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Special Report

America on Wrong Economic Track?

This is a rush transcript from "Special Report," June 22, 2011. This copy may not be in its final form and may be updated.

(BEGIN VIDEO CLIP)

DOUGLAS HOLTZ-EAKIN, FORMER CONGRESSIONAL BUDGET OFFICE DIRECTOR: There are two ways to get a headache. One is to read the CBO report. The other is to look at the Greece and recognize this is the trajectory we're on.

REP. CHRIS VAN HOLLEN, D-M.D.: Certainly were at crunch time. The CBO is one more indicator of why it's important for to us come together in a bipartisan way.

SEN. DICK DURBIN, D-I.L., SENATE MAJORITY WHIP: We can't get our deficit under control with 14 million out of Americans out of work. Let's do everything we can to put America back on the payroll and then deal with this deficit.

(END VIDEO CLIP)

BRET BAIER, ANCHOR: Senator Durbin, Congressman Van Hollen. Here's another Democrat, the Senate, the chairman of the Senate budget committee Kent Conrad today, quote, "We must address the projected explosion and federal debt. If we fail to act, it will have devastating consequences for our economy and for the future well-being of the American people." Here is what they are concerned about. The CBO, the nonpartisan Congressional Budget Office issued these sobering projections today, showing the U.S. debt soaring in coming years, hitting 70 percent of the total U.S. economy this year, if nothing is changed, exceeding 100 percent of the total economy in 2021; there you see 2023 at 109 percent. And then 190 percent of GDP by 2035. For comparison, Greece's debt is at 150 percent currently. And obviously, the country's economy is collapsing there and there's protests in the streets in Greece. Let's bring in our panel, Steve Hayes, senior writer for The Weekly Standard, A.B. Stoddard, associate editor of The Hill, and syndicated columnist Charles Krauthammer. A.B., this of course comes with the backdrop of the vice president's negotiations as we move closer to this debt ceiling vote. How does this affect all of that?

A.B. STODDARD, ASSOCIATE EDITOR, THE HILL: Well, it has emboldened Republicans who don't want to vote on a debt increase at all, and some Democrats. But if they do, they're looking for very, very significant structural changes, long-term, not short and medium-term. Structural changes that will begin to get us out of this mess. And if-- without that, they are not going to vote to increase the debt ceiling. So unfortunately, from my reporting, the parties are very far apart.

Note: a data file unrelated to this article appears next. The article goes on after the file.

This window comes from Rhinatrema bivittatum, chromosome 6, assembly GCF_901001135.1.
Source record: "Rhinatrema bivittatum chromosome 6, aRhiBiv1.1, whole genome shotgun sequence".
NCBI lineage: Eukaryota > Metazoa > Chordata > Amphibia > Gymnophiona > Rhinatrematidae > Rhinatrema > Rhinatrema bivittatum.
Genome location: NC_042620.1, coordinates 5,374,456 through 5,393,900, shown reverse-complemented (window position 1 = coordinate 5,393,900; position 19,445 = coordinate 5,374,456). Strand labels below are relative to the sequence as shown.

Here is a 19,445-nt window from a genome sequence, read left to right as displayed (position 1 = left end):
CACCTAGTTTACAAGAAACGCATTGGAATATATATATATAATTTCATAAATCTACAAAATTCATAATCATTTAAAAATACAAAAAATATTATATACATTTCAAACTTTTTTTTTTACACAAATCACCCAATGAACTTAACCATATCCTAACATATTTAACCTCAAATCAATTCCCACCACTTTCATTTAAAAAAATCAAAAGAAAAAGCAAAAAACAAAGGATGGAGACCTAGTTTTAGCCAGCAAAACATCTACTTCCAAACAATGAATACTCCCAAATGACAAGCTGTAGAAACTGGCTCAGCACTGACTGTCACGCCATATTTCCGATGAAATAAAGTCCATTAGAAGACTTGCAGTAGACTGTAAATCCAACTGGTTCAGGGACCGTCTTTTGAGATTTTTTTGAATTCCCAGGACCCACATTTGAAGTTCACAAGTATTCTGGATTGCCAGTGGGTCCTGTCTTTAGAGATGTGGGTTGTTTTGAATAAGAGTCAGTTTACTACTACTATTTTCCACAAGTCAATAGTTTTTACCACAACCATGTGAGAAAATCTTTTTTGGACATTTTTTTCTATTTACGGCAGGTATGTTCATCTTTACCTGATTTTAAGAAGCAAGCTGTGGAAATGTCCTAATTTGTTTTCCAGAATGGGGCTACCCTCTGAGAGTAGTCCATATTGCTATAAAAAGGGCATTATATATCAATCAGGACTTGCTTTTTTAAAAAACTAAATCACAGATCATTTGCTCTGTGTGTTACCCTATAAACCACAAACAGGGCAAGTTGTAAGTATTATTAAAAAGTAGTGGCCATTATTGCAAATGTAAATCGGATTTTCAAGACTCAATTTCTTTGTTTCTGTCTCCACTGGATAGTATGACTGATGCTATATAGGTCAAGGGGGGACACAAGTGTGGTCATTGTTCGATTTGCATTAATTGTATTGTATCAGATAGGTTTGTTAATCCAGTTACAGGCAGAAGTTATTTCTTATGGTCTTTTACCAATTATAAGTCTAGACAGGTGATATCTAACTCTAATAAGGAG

The Biden commission continues to look at about a trillion in low-hanging fruit. And they're not -- and they are looking at some discretionary freezes and they're not getting at the big numbers. And so, that would only get you a temporary -- until next spring, but not through the election -- raise, increase in the debt ceiling. So this -- the CBO numbers are dismal. And everyone is more afraid. But this has not made them want to take that vote any more.

So we are gonna be looking to see if the Democrats are scared by these numbers and if the White House comes forward with some kind of willingness to deal with Medicare and entitlement reform to get at the big numbers.

BAIER: Charles, here are a couple of other numbers that are not positive for the administration -- Bloomberg, new poll out today asking this question, living standards for American children compared to their parents today, 55 president saying that the children's living standard will be lower. There you see the other numbers, and AP has a new poll out, would you describe the nation's economy as good, poor, or neither, this poll has 80 percent as the economy being poor. That's kind of the backdrop for all of this happening.

CHARLES KRAUTHAMMER, SYNDICATED COLUMNIST: Well, I think that people obviously have a correct sense of where the economy is and where it's headed and there is one other number in the poll where they found that 66 percent of Americans think we're on the wrong track. And the wrong track, right track number has always been a terrific indicator for re-election. At 66 percent, Obama loses.